The 3% difference: What leads to higher retirement savings rates - J.P. Morgan Asset Management
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Employee Benefit Research Institute & J. P. Morgan Asset Management Research Collaboration

The first holistic view of household SPENDING & SAVINGS from observed behaviors



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Groundbreaking research from a collaboration of the Employee Benefit Research Institute and J.P. Morgan Asset Management is the first to use a unique set of data on actual spending and savings behavior to provide a holistic financial view of U.S. households.  In this inaugural report, the first in a series, we focus on retirement savings. Why do some people save more than others, even when they have equivalent income?

Despite having similar salaries, the middle 50% of our research population save about 3% more of their salary at all ages than the bottom 25% of savers. For the first time, we can point to specific categories of spending that are constraining the ability to save more. Low savers generally spend more as a percent of salary on housing, transportation and food and beverage, and less on travel.

We hope our important new research will be useful for policymakers, plan sponsors and plan providers as they look to facilitate better retirement outcomes.

Despite having similar salaries, middle savers save about 3% more of their salary at all ages than lower savers, and end up with meaningfully higher 401(k) account balances
Median contribution rate as a percent of salary


Source: 2016 anonymized EBRI, EBRI/ICI Participant-Directed Retirement Plan Data Collection and JPMorgan Chase data. A population of 22 million Chase households and 27 million 401(k) plan participant records were isolated to identify an overlapping population of 1.4 million households. Households with employer plan balances of $100 or less, total spending less than 50% of salary or likelihood of more than one earner were removed to ensure a complete picture of saving/spending.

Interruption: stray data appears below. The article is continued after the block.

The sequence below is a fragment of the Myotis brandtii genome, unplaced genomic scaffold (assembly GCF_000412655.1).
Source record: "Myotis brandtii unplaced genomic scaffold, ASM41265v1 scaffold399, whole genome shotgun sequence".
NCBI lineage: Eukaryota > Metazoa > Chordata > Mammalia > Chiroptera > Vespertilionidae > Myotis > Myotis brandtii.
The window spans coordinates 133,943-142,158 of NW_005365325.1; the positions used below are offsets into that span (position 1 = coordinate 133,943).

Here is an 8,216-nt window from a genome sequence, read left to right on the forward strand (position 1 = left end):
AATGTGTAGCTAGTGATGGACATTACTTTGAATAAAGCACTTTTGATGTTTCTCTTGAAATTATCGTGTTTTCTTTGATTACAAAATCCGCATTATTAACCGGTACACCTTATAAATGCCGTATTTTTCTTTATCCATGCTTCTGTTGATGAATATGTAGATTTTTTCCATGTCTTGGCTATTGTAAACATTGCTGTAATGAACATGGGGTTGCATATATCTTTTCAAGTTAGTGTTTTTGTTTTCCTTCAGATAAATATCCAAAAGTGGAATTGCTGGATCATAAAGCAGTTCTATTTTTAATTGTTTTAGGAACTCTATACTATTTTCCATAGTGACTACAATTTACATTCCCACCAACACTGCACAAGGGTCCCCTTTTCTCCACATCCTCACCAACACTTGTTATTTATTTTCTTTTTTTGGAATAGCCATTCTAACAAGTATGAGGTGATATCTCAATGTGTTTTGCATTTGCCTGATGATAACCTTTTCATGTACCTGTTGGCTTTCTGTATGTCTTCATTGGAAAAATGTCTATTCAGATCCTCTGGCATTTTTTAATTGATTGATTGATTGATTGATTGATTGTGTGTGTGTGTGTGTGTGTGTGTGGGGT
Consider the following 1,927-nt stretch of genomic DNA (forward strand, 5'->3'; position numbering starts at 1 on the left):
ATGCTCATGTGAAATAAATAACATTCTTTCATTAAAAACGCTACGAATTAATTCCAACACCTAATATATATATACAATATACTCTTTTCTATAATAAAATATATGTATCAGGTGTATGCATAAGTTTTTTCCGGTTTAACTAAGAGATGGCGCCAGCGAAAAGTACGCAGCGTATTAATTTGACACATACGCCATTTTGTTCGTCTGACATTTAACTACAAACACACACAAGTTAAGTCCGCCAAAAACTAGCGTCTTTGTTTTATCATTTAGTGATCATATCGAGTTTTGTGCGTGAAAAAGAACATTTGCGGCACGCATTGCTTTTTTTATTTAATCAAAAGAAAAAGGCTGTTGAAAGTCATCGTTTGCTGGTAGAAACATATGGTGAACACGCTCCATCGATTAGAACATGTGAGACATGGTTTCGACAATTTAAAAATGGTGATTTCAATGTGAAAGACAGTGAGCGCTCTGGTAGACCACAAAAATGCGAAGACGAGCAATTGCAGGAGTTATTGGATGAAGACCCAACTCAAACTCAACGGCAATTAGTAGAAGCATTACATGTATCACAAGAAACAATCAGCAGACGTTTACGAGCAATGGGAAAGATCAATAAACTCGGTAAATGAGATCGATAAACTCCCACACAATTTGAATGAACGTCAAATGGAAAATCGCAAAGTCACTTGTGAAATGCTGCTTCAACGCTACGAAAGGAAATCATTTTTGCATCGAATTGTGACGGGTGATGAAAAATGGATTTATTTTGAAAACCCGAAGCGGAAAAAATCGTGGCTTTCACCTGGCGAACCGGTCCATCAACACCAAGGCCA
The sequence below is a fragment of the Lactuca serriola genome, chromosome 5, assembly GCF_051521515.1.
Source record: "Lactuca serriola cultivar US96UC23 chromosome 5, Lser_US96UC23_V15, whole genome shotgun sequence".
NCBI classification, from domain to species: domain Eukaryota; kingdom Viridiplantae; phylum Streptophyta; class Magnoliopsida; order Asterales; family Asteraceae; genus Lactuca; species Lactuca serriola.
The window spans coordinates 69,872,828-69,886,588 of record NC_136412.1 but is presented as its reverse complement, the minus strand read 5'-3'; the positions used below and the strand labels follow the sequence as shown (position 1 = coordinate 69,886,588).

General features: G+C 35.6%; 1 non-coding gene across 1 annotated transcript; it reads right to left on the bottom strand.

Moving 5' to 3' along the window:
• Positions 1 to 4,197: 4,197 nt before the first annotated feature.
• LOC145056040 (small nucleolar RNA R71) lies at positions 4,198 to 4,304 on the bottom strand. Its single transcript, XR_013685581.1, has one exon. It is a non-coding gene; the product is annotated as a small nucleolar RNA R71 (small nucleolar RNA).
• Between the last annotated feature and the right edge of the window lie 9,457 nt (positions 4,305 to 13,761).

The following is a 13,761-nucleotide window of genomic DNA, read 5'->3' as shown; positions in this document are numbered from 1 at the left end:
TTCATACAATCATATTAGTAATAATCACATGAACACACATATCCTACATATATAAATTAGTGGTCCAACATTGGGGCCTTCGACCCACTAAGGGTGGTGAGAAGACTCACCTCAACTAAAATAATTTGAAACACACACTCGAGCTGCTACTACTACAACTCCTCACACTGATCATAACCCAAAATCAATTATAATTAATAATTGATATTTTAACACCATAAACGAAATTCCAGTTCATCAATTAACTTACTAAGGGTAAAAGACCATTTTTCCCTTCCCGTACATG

Disclosures

This research paper was produced through a collaboration between J.P. Morgan Asset Management and the Employee Benefit Research Institute (EBRI), a Washington, D.C.-based organization committed exclusively to public policy research and education on economic security and employee benefit issues.

In an ongoing collaborative effort, the Employee Benefit Research Institute (EBRI) and the Investment Company Institute (ICI) maintain the EBRI/ICI Participant-Directed Retirement Plan Data Collection Project, which is the largest, most representative repository of information about individual 401(k) plan participant accounts. ICI is the leading association representing regulated funds globally, including mutual funds, exchange-traded funds (ETFs), closed-end funds, and unit investment trusts (UITs) in the United States, and similar funds offered to investors in jurisdictions worldwide. While this paper uses data from the EBRI/ICI database, ICI did not participate in the research collaboration between EBRI and J.P. Morgan Asset Management and was not involved in the writing of this paper.

EBRI is not affiliated with JPMorgan Chase & Co. or any of its affiliates or subsidiaries.

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